The Longitudinal Prevalence of Unfinished Nursing Care at the US Army Burn Center
Name: Christopher VanFosson
Organization: University of Texas at Austin
US Army Institute of Surgical Research, The University of Texas School of Nursing
Year Published: 2016
Abstract Status: Final
Purpose: Data from 22 studies, representing over 900,000 nurses from 20 countries, indicated that the majority of hospital nurses (55-98%) leave at least one element of nursing care unfinished. The variability of UNC over time is not known and temporal relationships between UNC and changes in the work environment have not been examined. Differences in patient care requirements, resourcing, organization, and structure pose a variety of time pressure challenges for nurses in the US Army Burn Center (USABC) that may result in previously unrecognized patterns of UNC. This study is designed to determine whether or not changes in nurse staffing and work conditions at the USABC precede changes in UNC.
Aims: To examine variability in the prevalence and patterns of UNC in the USABC over time. Research Questions: 1) What is the monthly variation in the prevalence and patterns of UNC? 2) What is the relationship between nurse staff supply and UNC? 3) What is the relationship between working conditions and UNC?
Design: A repeated measures survey design will be used to identify prevalence and patterns of UNC in the USABC.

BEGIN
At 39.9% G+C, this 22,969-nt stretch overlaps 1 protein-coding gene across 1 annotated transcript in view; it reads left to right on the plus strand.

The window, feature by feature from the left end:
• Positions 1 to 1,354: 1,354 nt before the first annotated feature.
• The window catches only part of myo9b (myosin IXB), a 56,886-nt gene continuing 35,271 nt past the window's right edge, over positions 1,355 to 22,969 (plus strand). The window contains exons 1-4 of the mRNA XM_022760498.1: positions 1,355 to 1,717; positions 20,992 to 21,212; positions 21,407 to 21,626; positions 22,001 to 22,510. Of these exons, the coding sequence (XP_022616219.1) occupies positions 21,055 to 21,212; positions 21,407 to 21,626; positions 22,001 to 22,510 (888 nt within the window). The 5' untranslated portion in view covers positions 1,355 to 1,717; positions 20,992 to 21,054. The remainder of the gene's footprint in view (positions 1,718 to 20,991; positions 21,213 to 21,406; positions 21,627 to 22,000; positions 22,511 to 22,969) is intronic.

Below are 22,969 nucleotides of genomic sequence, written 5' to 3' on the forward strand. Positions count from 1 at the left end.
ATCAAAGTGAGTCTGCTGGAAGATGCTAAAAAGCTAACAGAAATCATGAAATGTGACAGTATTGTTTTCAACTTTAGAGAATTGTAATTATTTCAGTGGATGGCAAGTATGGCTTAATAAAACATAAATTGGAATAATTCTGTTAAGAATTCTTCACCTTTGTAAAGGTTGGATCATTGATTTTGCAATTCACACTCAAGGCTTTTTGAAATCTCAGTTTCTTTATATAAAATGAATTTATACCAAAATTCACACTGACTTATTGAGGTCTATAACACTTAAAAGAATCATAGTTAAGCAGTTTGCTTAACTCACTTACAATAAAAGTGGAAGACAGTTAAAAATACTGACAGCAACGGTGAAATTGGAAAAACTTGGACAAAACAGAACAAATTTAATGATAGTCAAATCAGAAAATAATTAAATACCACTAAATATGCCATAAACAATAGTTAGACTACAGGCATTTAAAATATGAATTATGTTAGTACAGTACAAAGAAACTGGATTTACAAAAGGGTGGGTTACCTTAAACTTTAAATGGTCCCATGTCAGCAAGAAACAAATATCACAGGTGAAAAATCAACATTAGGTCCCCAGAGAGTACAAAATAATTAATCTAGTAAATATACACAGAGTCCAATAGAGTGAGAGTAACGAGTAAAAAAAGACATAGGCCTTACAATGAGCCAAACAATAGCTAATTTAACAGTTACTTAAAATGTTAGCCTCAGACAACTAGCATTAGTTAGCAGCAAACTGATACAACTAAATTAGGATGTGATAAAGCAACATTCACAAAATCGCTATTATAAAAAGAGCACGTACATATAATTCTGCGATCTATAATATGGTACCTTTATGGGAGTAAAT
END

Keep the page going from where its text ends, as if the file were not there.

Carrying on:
Sample: All bedside nurses working at the USABC (n= ~110) will be asked to participate in this study.
Procedure: Each month for six months, a paper survey that includes demographic questions and the Perceived Implicit Rationing of Nursing Care instrument (an instrument to measure UNC) will be distributed to all USABC bedside nurses. Concurrently, 2 weeks of objective unit-level measures, such as census, patient turnover, and staffing will be collected for each nursing unit.
Analysis: Descriptive statistics and multilevel modeling will be used to examine longitudinal relationships between the presumed antecedents and UNC. These relationships will be examined across 3 levels: time, nurse, and unit.
This proposed study is relevant to military nursing clinical practice, and will meet two TSNRP priorities: 1) Nursing Competencies and Practice, by describing the longitudinal prevalence of UNC, an important quality and safety issue in the complex military nursing environment of the Burn Center, and 2) Force Health Protection, by describing the influence of UNC on patient care in a complex military nursing environment.
Final Report is available on NTRL: https://ntrl.ntis.gov/NTRL/dashboard/searchResults/titleDetail/PB2018100...